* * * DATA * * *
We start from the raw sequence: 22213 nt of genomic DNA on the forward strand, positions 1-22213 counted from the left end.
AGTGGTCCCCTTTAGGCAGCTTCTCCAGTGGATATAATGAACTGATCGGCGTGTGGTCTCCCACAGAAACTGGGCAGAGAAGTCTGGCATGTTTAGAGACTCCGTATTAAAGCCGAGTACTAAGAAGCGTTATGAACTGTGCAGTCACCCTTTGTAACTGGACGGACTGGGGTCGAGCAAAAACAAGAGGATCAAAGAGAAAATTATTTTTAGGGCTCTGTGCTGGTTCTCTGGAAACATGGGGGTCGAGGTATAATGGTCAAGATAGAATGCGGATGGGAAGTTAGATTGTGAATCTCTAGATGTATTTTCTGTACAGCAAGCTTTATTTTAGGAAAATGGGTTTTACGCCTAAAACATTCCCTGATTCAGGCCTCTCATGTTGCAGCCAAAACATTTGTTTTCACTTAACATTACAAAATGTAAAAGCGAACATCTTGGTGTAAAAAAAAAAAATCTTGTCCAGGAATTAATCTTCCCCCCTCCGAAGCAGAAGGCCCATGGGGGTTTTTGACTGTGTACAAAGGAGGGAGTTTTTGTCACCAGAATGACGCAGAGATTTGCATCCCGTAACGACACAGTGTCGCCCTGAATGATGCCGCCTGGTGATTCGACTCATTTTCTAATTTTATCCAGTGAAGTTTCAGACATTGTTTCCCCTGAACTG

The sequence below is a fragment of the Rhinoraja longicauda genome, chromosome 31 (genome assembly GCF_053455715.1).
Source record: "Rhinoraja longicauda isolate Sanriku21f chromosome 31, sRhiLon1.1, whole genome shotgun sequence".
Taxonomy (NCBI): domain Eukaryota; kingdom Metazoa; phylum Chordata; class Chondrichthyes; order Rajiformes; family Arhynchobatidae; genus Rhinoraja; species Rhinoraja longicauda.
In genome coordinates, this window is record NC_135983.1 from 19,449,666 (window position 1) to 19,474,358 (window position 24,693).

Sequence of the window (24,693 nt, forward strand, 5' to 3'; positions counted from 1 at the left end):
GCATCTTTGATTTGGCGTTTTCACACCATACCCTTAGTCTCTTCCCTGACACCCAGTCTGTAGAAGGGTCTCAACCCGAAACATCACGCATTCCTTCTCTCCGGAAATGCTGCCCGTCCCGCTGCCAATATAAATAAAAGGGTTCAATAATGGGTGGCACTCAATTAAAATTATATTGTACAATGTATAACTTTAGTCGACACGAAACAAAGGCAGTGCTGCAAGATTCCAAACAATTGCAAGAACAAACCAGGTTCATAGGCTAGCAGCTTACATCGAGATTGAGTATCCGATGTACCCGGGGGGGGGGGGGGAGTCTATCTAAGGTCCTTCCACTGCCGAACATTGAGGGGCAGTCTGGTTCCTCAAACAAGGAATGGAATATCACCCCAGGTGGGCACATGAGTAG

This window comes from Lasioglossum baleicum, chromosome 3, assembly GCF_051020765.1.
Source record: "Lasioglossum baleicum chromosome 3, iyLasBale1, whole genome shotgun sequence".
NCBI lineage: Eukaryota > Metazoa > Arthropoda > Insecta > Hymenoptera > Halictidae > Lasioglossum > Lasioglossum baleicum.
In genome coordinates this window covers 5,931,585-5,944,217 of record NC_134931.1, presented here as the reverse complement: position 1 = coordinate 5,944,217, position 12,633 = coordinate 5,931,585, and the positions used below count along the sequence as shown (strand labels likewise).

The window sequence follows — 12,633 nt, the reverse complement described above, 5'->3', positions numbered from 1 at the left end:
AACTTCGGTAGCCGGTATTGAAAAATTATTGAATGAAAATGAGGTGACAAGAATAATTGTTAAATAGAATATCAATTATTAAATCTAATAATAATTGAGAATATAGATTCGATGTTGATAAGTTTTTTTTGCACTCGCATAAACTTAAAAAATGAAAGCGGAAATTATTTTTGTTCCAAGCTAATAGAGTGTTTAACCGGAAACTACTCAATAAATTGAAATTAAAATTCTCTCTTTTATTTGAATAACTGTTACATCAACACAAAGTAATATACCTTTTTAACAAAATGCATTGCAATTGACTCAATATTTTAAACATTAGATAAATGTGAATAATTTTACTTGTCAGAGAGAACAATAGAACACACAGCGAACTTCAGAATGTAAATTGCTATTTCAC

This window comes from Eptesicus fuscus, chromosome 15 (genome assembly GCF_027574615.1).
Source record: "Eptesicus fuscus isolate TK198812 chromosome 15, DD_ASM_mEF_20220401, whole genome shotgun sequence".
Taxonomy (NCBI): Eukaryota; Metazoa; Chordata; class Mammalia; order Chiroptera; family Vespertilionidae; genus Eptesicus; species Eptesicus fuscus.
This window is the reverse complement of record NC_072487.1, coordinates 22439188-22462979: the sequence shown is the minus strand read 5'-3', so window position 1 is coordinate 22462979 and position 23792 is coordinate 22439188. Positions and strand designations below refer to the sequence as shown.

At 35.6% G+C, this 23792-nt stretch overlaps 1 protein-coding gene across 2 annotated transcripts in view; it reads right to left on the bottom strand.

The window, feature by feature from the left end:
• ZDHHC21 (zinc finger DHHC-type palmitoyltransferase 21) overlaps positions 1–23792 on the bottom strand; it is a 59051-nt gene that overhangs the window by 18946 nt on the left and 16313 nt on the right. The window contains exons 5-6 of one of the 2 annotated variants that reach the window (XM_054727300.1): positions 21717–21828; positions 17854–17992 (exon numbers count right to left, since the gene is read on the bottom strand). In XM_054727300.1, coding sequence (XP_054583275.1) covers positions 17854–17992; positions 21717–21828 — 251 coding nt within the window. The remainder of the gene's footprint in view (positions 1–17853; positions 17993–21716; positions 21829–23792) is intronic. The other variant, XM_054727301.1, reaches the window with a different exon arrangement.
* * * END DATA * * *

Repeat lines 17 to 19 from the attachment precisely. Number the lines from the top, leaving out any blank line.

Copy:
Taxonomy (NCBI): Eukaryota; Metazoa; Chordata; class Mammalia; order Chiroptera; family Vespertilionidae; genus Eptesicus; species Eptesicus fuscus.
This window is the reverse complement of record NC_072487.1, coordinates 22439188-22462979: the sequence shown is the minus strand read 5'-3', so window position 1 is coordinate 22462979 and position 23792 is coordinate 22439188. Positions and strand designations below refer to the sequence as shown.

At 35.6% G+C, this 23792-nt stretch overlaps 1 protein-coding gene across 2 annotated transcripts in view; it reads right to left on the bottom strand.